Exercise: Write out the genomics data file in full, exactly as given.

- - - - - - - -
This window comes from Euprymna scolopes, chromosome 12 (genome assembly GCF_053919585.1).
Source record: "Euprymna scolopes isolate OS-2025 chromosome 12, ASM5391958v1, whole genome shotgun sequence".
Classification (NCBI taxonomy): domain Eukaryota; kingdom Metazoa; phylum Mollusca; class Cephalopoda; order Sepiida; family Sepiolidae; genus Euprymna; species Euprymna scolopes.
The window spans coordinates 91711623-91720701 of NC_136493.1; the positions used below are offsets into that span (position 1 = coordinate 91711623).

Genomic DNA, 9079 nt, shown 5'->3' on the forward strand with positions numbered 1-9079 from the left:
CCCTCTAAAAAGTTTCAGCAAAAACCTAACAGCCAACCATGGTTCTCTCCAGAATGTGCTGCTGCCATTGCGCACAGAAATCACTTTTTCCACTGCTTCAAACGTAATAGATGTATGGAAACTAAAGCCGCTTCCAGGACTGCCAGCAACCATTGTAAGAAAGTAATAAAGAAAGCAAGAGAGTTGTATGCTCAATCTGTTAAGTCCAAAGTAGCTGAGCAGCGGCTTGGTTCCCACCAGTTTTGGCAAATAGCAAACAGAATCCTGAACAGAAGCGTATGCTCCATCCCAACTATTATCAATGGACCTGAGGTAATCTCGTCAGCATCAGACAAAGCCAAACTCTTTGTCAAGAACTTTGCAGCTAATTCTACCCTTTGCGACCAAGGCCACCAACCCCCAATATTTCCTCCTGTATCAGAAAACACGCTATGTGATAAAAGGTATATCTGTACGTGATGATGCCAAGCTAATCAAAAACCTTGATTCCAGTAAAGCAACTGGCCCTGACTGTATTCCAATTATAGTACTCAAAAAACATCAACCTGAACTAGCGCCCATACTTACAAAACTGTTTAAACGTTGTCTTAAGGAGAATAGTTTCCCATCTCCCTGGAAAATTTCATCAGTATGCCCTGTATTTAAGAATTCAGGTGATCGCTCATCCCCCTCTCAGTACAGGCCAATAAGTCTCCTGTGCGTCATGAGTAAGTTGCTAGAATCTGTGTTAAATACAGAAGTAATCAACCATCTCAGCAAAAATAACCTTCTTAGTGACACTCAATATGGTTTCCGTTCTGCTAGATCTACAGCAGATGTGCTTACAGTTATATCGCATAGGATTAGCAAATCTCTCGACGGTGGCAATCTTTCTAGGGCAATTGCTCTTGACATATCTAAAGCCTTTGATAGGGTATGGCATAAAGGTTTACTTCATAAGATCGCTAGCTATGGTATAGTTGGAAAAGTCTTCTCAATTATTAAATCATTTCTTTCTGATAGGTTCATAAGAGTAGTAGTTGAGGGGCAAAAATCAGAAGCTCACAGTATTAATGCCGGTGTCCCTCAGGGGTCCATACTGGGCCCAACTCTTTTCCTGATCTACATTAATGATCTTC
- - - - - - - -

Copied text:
This window comes from Euprymna scolopes, chromosome 12 (genome assembly GCF_053919585.1).
Source record: "Euprymna scolopes isolate OS-2025 chromosome 12, ASM5391958v1, whole genome shotgun sequence".
Classification (NCBI taxonomy): domain Eukaryota; kingdom Metazoa; phylum Mollusca; class Cephalopoda; order Sepiida; family Sepiolidae; genus Euprymna; species Euprymna scolopes.
The window spans coordinates 91711623-91720701 of NC_136493.1; the positions used below are offsets into that span (position 1 = coordinate 91711623).

Genomic DNA, 9079 nt, shown 5'->3' on the forward strand with positions numbered 1-9079 from the left:
CCCTCTAAAAAGTTTCAGCAAAAACCTAACAGCCAACCATGGTTCTCTCCAGAATGTGCTGCTGCCATTGCGCACAGAAATCACTTTTTCCACTGCTTCAAACGTAATAGATGTATGGAAACTAAAGCCGCTTCCAGGACTGCCAGCAACCATTGTAAGAAAGTAATAAAGAAAGCAAGAGAGTTGTATGCTCAATCTGTTAAGTCCAAAGTAGCTGAGCAGCGGCTTGGTTCCCACCAGTTTTGGCAAATAGCAAACAGAATCCTGAACAGAAGCGTATGCTCCATCCCAACTATTATCAATGGACCTGAGGTAATCTCGTCAGCATCAGACAAAGCCAAACTCTTTGTCAAGAACTTTGCAGCTAATTCTACCCTTTGCGACCAAGGCCACCAACCCCCAATATTTCCTCCTGTATCAGAAAACACGCTATGTGATAAAAGGTATATCTGTACGTGATGATGCCAAGCTAATCAAAAACCTTGATTCCAGTAAAGCAACTGGCCCTGACTGTATTCCAATTATAGTACTCAAAAAACATCAACCTGAACTAGCGCCCATACTTACAAAACTGTTTAAACGTTGTCTTAAGGAGAATAGTTTCCCATCTCCCTGGAAAATTTCATCAGTATGCCCTGTATTTAAGAATTCAGGTGATCGCTCATCCCCCTCTCAGTACAGGCCAATAAGTCTCCTGTGCGTCATGAGTAAGTTGCTAGAATCTGTGTTAAATACAGAAGTAATCAACCATCTCAGCAAAAATAACCTTCTTAGTGACACTCAATATGGTTTCCGTTCTGCTAGATCTACAGCAGATGTGCTTACAGTTATATCGCATAGGATTAGCAAATCTCTCGACGGTGGCAATCTTTCTAGGGCAATTGCTCTTGACATATCTAAAGCCTTTGATAGGGTATGGCATAAAGGTTTACTTCATAAGATCGCTAGCTATGGTATAGTTGGAAAAGTCTTCTCAATTATTAAATCATTTCTTTCTGATAGGTTCATAAGAGTAGTAGTTGAGGGGCAAAAATCAGAAGCTCACAGTATTAATGCCGGTGTCCCTCAGGGGTCCATACTGGGCCCAACTCTTTTCCTGATCTACATTAATGATCTTC